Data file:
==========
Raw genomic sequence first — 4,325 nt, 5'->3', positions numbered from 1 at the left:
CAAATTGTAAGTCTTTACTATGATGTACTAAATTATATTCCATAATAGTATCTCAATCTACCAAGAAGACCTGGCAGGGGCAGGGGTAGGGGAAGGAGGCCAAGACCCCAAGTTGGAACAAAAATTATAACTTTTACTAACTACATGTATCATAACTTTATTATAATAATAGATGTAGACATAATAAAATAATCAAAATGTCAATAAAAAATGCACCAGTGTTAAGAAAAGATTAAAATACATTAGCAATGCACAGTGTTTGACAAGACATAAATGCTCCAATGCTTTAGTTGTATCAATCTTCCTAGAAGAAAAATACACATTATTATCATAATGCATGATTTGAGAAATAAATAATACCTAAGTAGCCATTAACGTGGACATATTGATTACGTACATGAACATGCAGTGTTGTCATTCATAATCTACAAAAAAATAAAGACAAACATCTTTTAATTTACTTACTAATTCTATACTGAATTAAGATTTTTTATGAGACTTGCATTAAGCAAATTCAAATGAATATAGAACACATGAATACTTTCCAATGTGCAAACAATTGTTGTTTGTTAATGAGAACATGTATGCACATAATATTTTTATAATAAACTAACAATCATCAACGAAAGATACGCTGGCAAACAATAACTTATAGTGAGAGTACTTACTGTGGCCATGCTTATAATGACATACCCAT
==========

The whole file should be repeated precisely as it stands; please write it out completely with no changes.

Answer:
Raw genomic sequence first — 4,325 nt, 5'->3', positions numbered from 1 at the left:
CAAATTGTAAGTCTTTACTATGATGTACTAAATTATATTCCATAATAGTATCTCAATCTACCAAGAAGACCTGGCAGGGGCAGGGGTAGGGGAAGGAGGCCAAGACCCCAAGTTGGAACAAAAATTATAACTTTTACTAACTACATGTATCATAACTTTATTATAATAATAGATGTAGACATAATAAAATAATCAAAATGTCAATAAAAAATGCACCAGTGTTAAGAAAAGATTAAAATACATTAGCAATGCACAGTGTTTGACAAGACATAAATGCTCCAATGCTTTAGTTGTATCAATCTTCCTAGAAGAAAAATACACATTATTATCATAATGCATGATTTGAGAAATAAATAATACCTAAGTAGCCATTAACGTGGACATATTGATTACGTACATGAACATGCAGTGTTGTCATTCATAATCTACAAAAAAATAAAGACAAACATCTTTTAATTTACTTACTAATTCTATACTGAATTAAGATTTTTTATGAGACTTGCATTAAGCAAATTCAAATGAATATAGAACACATGAATACTTTCCAATGTGCAAACAATTGTTGTTTGTTAATGAGAACATGTATGCACATAATATTTTTATAATAAACTAACAATCATCAACGAAAGATACGCTGGCAAACAATAACTTATAGTGAGAGTACTTACTGTGGCCATGCTTATAATGACATACCCAT